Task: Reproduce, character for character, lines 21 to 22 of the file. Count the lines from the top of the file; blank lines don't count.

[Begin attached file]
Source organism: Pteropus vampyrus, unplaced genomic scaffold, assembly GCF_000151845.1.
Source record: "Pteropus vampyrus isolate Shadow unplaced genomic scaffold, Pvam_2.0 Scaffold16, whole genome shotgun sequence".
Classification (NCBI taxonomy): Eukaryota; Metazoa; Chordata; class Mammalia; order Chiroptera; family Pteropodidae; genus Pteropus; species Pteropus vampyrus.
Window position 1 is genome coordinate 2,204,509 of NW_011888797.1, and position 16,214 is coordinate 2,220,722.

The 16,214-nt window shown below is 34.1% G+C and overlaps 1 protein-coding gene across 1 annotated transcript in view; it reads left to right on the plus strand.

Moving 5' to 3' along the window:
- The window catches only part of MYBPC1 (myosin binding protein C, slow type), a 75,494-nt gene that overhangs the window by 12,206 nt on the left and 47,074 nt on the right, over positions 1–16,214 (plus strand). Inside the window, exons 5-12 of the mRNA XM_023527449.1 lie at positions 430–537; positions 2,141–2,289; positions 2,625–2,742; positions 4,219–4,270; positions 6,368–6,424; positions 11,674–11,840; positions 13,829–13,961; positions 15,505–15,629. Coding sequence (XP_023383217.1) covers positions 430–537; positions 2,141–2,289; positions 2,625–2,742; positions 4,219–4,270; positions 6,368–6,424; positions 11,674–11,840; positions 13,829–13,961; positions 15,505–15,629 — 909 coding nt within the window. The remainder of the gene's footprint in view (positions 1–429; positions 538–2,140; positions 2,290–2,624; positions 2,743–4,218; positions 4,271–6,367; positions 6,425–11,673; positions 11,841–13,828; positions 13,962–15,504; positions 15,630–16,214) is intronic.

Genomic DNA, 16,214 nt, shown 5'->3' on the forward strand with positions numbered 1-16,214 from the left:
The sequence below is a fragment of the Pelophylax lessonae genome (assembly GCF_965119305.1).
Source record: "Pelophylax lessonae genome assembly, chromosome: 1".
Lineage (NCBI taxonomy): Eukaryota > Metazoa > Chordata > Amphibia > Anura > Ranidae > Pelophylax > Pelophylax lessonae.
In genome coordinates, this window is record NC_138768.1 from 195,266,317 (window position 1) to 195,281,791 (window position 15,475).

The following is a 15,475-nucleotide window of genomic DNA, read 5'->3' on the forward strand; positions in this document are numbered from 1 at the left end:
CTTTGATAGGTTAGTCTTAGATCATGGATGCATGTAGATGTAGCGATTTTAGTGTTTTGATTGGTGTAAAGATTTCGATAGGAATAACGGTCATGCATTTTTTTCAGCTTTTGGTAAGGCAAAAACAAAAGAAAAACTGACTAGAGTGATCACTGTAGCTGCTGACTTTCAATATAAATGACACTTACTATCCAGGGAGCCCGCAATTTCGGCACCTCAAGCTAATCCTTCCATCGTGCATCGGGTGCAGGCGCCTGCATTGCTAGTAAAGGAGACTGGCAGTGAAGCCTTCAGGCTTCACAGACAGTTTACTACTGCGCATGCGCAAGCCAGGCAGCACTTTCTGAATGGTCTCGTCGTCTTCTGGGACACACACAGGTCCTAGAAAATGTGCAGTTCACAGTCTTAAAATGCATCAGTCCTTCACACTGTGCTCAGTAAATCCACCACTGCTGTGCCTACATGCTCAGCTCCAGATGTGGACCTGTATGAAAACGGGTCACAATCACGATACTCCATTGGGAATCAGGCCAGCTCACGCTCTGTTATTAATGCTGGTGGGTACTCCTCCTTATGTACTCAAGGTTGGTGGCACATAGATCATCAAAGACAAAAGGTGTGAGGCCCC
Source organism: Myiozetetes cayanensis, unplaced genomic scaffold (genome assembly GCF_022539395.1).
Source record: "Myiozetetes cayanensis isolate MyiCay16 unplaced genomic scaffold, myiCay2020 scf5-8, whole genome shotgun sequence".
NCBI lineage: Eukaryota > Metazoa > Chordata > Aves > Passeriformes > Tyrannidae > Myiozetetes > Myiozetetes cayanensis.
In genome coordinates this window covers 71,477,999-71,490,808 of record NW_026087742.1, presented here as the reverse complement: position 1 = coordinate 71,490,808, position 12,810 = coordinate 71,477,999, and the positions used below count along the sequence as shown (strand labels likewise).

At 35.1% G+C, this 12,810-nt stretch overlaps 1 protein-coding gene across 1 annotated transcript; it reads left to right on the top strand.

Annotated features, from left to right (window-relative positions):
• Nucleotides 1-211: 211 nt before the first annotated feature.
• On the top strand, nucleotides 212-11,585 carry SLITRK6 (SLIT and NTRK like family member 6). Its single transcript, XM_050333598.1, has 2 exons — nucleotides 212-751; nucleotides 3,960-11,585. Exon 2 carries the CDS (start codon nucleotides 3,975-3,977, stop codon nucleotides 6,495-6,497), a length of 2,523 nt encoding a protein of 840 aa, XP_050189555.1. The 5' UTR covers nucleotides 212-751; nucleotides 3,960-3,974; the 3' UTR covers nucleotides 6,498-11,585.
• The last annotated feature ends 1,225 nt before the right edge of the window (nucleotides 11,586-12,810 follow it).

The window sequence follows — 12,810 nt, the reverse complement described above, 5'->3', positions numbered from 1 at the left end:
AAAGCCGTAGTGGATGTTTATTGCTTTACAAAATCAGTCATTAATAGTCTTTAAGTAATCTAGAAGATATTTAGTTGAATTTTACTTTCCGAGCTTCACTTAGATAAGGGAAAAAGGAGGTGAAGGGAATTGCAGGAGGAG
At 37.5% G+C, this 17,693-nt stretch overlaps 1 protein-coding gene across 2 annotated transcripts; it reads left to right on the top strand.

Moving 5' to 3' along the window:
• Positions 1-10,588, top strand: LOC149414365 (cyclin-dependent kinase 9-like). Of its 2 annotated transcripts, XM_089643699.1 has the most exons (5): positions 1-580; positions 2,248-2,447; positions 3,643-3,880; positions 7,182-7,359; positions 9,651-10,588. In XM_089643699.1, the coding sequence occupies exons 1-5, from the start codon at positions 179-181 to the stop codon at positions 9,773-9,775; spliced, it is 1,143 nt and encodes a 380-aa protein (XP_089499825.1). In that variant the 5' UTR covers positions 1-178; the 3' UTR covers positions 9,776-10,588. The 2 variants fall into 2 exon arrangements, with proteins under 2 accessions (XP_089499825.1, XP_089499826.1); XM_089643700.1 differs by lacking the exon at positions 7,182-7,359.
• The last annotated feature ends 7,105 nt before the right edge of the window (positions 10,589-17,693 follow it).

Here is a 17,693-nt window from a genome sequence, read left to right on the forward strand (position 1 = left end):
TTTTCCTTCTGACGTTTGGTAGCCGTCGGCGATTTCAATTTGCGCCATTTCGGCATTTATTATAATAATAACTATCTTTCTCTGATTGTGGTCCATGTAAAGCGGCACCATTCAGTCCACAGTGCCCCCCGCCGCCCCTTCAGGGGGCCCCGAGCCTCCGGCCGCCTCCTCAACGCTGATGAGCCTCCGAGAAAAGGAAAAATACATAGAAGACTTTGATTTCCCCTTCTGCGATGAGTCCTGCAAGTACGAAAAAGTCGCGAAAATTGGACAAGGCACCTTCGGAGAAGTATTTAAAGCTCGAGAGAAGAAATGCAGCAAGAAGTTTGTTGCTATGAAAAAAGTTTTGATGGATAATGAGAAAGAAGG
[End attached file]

• Nucleotides 1-211: 211 nt before the first annotated feature.
• On the top strand, nucleotides 212-11,585 carry SLITRK6 (SLIT and NTRK like family member 6). Its single transcript, XM_050333598.1, has 2 exons — nucleotides 212-751; nucleotides 3,960-11,585. Exon 2 carries the CDS (start codon nucleotides 3,975-3,977, stop codon nucleotides 6,495-6,497), a length of 2,523 nt encoding a protein of 840 aa, XP_050189555.1. The 5' UTR covers nucleotides 212-751; nucleotides 3,960-3,974; the 3' UTR covers nucleotides 6,498-11,585.